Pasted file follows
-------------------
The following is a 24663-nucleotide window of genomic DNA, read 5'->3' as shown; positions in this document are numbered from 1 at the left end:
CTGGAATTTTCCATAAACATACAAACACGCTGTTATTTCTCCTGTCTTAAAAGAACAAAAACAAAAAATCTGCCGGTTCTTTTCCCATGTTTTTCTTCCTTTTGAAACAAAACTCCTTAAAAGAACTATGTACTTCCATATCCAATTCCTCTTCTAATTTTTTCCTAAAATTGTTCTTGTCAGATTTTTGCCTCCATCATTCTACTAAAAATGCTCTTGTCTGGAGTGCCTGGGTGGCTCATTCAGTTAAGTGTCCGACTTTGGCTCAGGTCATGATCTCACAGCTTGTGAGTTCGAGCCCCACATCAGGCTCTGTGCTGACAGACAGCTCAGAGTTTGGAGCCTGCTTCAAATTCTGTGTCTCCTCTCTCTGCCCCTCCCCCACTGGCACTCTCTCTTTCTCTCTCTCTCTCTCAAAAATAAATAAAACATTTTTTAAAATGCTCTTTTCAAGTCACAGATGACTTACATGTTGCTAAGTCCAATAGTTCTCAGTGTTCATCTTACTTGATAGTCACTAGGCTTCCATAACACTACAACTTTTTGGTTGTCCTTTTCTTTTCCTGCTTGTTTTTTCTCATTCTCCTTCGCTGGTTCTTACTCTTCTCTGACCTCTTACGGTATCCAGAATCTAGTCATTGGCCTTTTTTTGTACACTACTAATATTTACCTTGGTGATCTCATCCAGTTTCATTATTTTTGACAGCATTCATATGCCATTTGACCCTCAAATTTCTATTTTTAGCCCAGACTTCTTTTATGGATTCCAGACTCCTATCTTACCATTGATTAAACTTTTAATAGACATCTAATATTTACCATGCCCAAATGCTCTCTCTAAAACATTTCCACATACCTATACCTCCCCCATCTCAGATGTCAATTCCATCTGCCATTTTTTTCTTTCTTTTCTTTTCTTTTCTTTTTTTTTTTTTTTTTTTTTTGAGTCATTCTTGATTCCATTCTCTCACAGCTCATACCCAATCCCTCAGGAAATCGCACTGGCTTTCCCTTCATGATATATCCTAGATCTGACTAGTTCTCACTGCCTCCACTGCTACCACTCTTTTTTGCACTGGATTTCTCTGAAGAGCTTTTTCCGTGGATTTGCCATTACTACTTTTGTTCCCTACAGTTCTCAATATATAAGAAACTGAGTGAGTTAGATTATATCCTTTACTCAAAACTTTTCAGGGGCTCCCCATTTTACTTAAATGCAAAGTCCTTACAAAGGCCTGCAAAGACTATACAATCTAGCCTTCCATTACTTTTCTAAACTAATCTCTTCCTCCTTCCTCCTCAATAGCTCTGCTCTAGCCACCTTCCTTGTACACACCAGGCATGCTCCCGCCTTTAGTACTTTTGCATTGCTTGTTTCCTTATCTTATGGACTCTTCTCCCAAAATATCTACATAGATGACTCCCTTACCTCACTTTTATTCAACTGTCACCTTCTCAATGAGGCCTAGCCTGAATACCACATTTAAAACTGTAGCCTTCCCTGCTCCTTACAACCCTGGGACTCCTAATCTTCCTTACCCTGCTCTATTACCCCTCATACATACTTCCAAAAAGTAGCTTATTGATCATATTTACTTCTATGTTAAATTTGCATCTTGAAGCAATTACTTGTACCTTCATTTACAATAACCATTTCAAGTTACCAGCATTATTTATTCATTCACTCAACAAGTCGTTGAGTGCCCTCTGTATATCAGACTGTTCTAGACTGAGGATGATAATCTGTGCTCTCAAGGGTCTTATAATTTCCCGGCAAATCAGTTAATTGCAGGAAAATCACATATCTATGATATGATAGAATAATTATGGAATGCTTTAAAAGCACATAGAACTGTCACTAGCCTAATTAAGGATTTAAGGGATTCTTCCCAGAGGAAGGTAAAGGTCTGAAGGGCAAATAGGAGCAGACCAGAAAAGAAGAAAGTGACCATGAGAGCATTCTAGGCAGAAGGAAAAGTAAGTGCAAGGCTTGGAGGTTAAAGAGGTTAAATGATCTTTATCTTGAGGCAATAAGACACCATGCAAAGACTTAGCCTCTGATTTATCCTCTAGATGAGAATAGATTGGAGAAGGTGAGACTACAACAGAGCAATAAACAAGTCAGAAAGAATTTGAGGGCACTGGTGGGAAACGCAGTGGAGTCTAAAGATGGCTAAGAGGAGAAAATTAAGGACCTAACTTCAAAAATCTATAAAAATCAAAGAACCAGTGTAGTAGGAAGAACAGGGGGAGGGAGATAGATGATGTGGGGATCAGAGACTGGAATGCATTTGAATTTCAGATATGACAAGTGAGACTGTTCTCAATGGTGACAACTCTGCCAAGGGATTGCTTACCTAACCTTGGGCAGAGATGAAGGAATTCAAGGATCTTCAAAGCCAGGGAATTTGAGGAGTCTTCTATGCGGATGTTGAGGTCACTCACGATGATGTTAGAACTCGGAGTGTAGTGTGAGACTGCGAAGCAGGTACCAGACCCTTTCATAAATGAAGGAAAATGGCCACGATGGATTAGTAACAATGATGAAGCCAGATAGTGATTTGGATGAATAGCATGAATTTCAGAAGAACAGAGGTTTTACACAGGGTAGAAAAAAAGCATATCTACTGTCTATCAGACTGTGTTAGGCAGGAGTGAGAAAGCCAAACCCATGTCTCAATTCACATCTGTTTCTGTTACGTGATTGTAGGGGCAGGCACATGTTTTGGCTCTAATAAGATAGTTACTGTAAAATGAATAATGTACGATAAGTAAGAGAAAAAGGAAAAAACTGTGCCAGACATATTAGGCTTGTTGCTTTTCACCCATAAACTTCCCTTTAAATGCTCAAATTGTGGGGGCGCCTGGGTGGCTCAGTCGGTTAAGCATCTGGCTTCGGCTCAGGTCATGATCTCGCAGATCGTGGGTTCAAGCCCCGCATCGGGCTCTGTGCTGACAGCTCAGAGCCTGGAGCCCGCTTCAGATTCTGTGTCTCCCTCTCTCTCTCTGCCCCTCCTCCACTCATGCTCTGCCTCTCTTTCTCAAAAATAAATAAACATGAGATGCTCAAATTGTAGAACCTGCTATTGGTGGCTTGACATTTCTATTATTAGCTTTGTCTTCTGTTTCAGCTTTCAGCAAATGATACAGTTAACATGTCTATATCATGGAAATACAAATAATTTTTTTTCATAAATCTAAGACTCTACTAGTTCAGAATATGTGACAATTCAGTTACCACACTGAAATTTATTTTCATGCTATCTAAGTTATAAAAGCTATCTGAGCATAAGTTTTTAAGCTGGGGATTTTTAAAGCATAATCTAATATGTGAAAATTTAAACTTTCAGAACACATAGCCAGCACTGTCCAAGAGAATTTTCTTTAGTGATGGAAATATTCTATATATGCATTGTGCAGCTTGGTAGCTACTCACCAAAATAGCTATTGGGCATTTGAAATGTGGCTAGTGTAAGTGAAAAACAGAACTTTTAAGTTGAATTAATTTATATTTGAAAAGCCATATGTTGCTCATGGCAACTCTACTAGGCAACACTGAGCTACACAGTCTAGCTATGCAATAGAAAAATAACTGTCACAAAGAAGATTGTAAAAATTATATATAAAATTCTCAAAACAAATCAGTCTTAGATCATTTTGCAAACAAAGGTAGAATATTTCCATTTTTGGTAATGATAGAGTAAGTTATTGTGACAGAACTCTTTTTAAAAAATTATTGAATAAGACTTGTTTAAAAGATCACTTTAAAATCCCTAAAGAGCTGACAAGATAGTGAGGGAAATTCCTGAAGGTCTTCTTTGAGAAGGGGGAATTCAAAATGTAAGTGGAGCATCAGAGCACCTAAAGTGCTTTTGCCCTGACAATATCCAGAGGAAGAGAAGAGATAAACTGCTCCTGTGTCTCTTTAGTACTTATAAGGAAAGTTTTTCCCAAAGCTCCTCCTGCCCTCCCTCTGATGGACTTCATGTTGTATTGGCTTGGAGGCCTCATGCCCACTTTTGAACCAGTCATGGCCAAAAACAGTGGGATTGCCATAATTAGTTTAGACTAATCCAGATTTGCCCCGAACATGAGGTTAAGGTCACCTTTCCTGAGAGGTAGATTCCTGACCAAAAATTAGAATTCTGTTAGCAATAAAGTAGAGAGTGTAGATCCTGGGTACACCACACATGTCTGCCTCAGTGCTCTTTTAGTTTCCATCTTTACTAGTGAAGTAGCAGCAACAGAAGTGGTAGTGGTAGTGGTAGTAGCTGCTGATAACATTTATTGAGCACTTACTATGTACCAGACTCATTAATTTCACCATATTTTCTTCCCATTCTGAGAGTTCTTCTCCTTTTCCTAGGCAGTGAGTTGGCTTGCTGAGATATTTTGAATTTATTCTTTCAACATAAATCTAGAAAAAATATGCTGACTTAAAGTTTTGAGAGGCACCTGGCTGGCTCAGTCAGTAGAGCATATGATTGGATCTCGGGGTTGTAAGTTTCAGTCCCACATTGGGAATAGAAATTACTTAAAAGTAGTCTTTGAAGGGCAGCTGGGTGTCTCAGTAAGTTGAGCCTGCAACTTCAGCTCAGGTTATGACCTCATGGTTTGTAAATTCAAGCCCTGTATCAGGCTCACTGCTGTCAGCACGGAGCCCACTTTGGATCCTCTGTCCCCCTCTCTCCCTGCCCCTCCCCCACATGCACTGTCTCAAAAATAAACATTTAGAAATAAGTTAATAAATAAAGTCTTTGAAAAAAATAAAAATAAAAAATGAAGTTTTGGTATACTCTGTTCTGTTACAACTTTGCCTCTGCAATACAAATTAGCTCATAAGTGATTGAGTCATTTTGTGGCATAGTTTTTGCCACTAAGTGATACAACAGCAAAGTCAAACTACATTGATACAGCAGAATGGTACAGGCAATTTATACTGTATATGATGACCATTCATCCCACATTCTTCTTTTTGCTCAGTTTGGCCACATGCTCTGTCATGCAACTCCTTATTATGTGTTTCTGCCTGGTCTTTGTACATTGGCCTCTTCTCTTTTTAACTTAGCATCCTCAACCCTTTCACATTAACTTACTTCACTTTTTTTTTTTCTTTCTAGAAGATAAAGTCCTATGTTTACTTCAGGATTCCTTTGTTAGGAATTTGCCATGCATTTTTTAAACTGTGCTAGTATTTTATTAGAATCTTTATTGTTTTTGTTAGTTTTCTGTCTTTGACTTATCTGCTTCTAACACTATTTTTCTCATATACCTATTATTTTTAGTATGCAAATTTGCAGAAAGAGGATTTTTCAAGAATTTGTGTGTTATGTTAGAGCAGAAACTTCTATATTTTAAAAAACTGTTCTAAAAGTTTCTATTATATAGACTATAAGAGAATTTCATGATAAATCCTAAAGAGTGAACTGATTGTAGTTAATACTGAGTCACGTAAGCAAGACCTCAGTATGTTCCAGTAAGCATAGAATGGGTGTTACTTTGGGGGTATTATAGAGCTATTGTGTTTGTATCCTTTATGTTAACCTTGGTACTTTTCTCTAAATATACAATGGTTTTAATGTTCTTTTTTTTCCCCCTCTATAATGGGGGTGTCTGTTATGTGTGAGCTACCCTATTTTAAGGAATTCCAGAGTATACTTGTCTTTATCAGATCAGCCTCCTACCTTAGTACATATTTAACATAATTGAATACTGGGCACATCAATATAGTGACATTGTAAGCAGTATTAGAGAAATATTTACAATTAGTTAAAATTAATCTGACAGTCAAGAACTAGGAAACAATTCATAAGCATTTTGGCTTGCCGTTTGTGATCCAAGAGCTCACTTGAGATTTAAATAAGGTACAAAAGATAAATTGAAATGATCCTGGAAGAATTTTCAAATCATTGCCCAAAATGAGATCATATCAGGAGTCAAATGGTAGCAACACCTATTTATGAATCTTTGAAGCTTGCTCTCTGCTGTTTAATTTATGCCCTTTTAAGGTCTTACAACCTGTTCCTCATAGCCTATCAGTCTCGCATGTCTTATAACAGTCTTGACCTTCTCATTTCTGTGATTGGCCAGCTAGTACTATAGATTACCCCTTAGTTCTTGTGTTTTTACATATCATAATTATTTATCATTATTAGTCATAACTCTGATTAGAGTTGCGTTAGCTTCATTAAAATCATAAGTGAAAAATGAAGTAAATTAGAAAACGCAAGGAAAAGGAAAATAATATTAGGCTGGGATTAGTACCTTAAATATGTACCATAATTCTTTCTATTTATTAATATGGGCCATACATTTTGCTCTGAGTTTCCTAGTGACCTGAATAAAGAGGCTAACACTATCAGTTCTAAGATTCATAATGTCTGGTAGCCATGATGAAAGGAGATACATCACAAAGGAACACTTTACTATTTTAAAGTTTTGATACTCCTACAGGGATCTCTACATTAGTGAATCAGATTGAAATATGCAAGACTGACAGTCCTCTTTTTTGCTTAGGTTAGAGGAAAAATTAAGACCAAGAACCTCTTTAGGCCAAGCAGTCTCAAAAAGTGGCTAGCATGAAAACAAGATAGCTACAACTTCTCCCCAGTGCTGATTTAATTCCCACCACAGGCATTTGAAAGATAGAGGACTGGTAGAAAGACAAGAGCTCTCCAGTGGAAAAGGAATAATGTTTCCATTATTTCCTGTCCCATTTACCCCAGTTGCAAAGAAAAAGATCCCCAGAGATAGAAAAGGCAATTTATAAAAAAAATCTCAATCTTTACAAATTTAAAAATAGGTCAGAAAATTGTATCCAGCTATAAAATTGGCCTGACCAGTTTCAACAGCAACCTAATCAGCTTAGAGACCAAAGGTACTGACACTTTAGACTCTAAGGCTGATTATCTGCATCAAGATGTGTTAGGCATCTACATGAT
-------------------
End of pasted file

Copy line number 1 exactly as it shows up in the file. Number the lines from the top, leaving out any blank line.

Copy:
The following is a 24663-nucleotide window of genomic DNA, read 5'->3' as shown; positions in this document are numbered from 1 at the left end: